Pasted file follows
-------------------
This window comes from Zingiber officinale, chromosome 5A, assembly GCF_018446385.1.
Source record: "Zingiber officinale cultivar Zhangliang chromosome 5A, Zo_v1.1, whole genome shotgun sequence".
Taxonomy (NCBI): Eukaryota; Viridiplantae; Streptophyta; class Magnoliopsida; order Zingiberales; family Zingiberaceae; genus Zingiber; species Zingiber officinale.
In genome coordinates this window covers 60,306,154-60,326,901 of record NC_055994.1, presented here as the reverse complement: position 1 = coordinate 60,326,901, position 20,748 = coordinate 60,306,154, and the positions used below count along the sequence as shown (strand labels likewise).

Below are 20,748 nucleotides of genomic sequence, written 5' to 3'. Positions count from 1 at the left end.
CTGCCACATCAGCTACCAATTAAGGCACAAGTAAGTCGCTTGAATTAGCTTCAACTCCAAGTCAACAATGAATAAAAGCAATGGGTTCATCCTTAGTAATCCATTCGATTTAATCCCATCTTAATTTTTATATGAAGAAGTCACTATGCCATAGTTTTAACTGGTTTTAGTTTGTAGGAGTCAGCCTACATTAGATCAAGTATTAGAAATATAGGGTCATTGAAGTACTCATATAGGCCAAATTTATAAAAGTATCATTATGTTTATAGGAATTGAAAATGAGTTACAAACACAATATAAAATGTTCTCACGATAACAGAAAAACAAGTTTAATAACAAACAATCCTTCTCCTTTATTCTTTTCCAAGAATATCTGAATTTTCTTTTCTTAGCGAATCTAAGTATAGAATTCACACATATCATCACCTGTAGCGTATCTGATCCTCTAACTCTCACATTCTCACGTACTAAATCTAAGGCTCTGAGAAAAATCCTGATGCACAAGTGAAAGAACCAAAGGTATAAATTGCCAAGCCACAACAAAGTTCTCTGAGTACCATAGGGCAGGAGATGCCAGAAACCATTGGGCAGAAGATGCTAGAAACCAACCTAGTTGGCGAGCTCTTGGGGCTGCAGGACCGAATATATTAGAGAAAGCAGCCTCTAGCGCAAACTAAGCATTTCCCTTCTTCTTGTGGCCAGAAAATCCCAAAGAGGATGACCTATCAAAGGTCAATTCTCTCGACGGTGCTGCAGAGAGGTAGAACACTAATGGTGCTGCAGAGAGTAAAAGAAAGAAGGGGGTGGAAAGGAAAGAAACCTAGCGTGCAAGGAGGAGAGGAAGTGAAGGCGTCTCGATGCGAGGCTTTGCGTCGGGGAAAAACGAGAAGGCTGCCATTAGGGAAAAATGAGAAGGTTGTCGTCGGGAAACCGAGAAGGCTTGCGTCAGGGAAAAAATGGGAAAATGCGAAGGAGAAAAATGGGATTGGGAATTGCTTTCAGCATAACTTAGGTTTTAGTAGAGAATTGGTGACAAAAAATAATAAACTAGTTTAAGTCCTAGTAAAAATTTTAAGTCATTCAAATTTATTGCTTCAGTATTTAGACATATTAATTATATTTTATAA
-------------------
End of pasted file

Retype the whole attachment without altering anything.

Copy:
This window comes from Zingiber officinale, chromosome 5A, assembly GCF_018446385.1.
Source record: "Zingiber officinale cultivar Zhangliang chromosome 5A, Zo_v1.1, whole genome shotgun sequence".
Taxonomy (NCBI): Eukaryota; Viridiplantae; Streptophyta; class Magnoliopsida; order Zingiberales; family Zingiberaceae; genus Zingiber; species Zingiber officinale.
In genome coordinates this window covers 60,306,154-60,326,901 of record NC_055994.1, presented here as the reverse complement: position 1 = coordinate 60,326,901, position 20,748 = coordinate 60,306,154, and the positions used below count along the sequence as shown (strand labels likewise).

Below are 20,748 nucleotides of genomic sequence, written 5' to 3'. Positions count from 1 at the left end.
CTGCCACATCAGCTACCAATTAAGGCACAAGTAAGTCGCTTGAATTAGCTTCAACTCCAAGTCAACAATGAATAAAAGCAATGGGTTCATCCTTAGTAATCCATTCGATTTAATCCCATCTTAATTTTTATATGAAGAAGTCACTATGCCATAGTTTTAACTGGTTTTAGTTTGTAGGAGTCAGCCTACATTAGATCAAGTATTAGAAATATAGGGTCATTGAAGTACTCATATAGGCCAAATTTATAAAAGTATCATTATGTTTATAGGAATTGAAAATGAGTTACAAACACAATATAAAATGTTCTCACGATAACAGAAAAACAAGTTTAATAACAAACAATCCTTCTCCTTTATTCTTTTCCAAGAATATCTGAATTTTCTTTTCTTAGCGAATCTAAGTATAGAATTCACACATATCATCACCTGTAGCGTATCTGATCCTCTAACTCTCACATTCTCACGTACTAAATCTAAGGCTCTGAGAAAAATCCTGATGCACAAGTGAAAGAACCAAAGGTATAAATTGCCAAGCCACAACAAAGTTCTCTGAGTACCATAGGGCAGGAGATGCCAGAAACCATTGGGCAGAAGATGCTAGAAACCAACCTAGTTGGCGAGCTCTTGGGGCTGCAGGACCGAATATATTAGAGAAAGCAGCCTCTAGCGCAAACTAAGCATTTCCCTTCTTCTTGTGGCCAGAAAATCCCAAAGAGGATGACCTATCAAAGGTCAATTCTCTCGACGGTGCTGCAGAGAGGTAGAACACTAATGGTGCTGCAGAGAGTAAAAGAAAGAAGGGGGTGGAAAGGAAAGAAACCTAGCGTGCAAGGAGGAGAGGAAGTGAAGGCGTCTCGATGCGAGGCTTTGCGTCGGGGAAAAACGAGAAGGCTGCCATTAGGGAAAAATGAGAAGGTTGTCGTCGGGAAACCGAGAAGGCTTGCGTCAGGGAAAAAATGGGAAAATGCGAAGGAGAAAAATGGGATTGGGAATTGCTTTCAGCATAACTTAGGTTTTAGTAGAGAATTGGTGACAAAAAATAATAAACTAGTTTAAGTCCTAGTAAAAATTTTAAGTCATTCAAATTTATTGCTTCAGTATTTAGACATATTAATTATATTTTATAA